In an effort to raise Hell about the forced resignation of Jeff Sessions and what it might mean for the Mueller investigation, Boston is joining nationwide protests Thursday with a 5 p.m. rally on Boston Common.
President Trump announced Wednesday that the attorney general would be stepping down and that Sessions aide Matthew Whitaker, an outspoken critic of Robert Mueller’s probe of Russian influence in the 2016 election, would be taking his place. The move has sparked concern that Whitaker would end or hamper the investigation.
Organizers have been ready to go for a while now. The day of action organized by the nonprofit progressive group MoveOn an dubbed the “Mueller Protection Rapid Response” had been pre-planned in the event Sessions was pushed out of office. Trump had been widely expected to fire Sessions after Tuesday’s midterm elections.
By Thursday morning, more than 1,000 people said on a Facebook page for the event that they planned to attend, and more than 3,200 said they were interested.
The page ratchets the perceived threat of the Sessions firing up to 11. “THIS PROTEST HAS BEEN ACTIVATED,” a Facebook description reads. “Trump’s ouster of AG Sessions and replacing him with Trump toady Matthew Whitaker is clearly a move to interfere with the investigation of Russia’s attack on the 2016 election.”
Protesters’ demands include having Whitaker recuse himself from overseeing Mueller’s investigation, and for Congress to protect the probe with legislation. The apparent slogan for the event: “You Can’t Fire the Truth.”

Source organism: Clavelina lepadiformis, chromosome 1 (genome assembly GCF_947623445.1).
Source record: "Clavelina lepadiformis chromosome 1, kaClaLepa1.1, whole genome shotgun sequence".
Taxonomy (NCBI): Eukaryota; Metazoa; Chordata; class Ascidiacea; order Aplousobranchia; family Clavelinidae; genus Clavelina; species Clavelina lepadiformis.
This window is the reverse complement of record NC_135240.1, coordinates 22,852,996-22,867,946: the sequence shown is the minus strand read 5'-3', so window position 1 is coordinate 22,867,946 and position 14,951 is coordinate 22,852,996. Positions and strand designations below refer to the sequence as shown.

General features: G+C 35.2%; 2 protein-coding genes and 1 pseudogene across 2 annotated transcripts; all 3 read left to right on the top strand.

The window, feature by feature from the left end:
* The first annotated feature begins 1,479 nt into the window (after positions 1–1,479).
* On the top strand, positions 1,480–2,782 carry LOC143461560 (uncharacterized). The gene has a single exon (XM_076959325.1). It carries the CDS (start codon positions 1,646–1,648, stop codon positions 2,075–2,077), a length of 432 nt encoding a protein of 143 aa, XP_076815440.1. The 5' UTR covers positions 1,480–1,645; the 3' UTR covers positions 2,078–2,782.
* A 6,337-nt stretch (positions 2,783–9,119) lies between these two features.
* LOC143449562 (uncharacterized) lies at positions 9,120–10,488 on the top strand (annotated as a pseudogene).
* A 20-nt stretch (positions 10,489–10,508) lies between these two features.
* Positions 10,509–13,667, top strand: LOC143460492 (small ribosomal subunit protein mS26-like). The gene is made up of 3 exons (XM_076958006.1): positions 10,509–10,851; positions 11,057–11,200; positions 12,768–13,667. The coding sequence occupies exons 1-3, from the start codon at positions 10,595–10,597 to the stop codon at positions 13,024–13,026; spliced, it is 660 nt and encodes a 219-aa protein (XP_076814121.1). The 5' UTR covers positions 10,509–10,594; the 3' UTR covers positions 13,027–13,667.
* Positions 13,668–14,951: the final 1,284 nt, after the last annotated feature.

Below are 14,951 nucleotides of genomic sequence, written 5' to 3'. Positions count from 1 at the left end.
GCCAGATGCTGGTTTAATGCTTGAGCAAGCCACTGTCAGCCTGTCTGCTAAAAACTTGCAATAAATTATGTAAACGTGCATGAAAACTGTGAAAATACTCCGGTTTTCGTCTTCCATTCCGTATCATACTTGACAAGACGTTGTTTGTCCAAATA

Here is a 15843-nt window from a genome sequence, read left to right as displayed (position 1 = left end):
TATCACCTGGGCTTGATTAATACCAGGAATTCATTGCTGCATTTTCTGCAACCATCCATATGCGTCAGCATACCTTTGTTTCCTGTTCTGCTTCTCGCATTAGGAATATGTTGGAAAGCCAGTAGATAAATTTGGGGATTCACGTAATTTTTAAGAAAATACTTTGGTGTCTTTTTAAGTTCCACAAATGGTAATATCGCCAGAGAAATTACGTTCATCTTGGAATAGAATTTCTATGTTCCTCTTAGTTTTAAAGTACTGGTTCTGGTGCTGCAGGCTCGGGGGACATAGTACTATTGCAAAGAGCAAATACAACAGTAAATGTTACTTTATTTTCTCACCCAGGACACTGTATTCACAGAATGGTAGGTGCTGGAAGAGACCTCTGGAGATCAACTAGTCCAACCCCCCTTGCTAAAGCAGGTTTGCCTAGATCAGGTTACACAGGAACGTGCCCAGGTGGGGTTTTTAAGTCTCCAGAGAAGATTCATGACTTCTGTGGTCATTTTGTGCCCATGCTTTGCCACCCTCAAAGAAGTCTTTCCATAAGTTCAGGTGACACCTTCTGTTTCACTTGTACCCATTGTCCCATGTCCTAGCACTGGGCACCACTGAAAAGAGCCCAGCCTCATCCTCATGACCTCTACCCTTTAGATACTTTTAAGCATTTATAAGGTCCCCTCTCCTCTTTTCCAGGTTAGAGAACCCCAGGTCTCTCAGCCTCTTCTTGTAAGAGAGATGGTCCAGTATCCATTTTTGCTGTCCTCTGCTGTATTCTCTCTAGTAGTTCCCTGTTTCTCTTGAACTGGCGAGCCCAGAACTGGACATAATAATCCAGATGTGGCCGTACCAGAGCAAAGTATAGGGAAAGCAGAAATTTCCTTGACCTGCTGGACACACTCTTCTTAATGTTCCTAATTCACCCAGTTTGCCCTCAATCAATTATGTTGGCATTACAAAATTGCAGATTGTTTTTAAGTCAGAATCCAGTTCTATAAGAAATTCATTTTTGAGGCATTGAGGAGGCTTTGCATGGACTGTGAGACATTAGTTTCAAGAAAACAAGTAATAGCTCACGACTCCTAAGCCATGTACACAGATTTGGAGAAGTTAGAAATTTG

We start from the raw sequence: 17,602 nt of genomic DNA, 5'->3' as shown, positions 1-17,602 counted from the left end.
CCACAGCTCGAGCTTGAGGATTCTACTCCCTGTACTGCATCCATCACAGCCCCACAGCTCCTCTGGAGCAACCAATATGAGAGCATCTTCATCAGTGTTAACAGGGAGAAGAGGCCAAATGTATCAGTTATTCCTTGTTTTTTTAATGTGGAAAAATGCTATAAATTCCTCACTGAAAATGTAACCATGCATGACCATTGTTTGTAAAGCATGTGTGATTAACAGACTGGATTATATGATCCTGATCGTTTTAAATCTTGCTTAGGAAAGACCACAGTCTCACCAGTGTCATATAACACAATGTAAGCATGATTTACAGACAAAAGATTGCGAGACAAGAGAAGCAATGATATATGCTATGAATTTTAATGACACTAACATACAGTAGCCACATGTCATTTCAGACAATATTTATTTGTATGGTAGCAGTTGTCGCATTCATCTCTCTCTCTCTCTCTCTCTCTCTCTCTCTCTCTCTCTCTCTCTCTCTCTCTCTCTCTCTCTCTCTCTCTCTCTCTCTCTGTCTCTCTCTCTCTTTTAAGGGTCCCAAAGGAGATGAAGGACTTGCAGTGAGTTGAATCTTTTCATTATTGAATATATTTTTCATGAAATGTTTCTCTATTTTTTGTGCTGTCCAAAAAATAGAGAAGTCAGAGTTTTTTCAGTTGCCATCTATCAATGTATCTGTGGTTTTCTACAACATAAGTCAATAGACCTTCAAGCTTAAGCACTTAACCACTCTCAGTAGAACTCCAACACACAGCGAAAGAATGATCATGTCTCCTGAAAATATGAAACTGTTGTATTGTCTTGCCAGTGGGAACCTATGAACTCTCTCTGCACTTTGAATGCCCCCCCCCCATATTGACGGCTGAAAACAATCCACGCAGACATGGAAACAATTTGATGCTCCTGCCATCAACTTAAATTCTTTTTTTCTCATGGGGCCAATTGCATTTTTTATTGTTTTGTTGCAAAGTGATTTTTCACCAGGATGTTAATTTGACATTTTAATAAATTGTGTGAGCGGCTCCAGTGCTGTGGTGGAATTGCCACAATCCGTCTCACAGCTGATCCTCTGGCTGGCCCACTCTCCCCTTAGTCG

A website run by MoveOn.org lists hundreds of similar protests around the country, including in 43 Massachusetts cities and towns.
“Donald Trump just crossed a red line, violating the independence of the investigation pursuing criminal charges in the Trump-Russia scandal and cover-up,” organizers wrote on the site. “Trump putting himself above the law is a threat to our democracy, and we’ve got to get Congress to stop him. We’re mobilizing immediately to demand accountability, because Trump is not above the law.”
The rallies will put Massachusetts in the uncomfortable position of, even obliquely, arguing that Jeff Sessions should keep his job. There has been no love lost here for the attorney general, architect of the Trump administration’s family separation policy at the border, which also ignited protests in the state. Last month, when Sessions dropped by Boston to speak to a local branch of the Federalist Society about religious liberty, two local pastors interrupted his speech, read him Bible verses, and urged him to “repent,” before they were led out by police.
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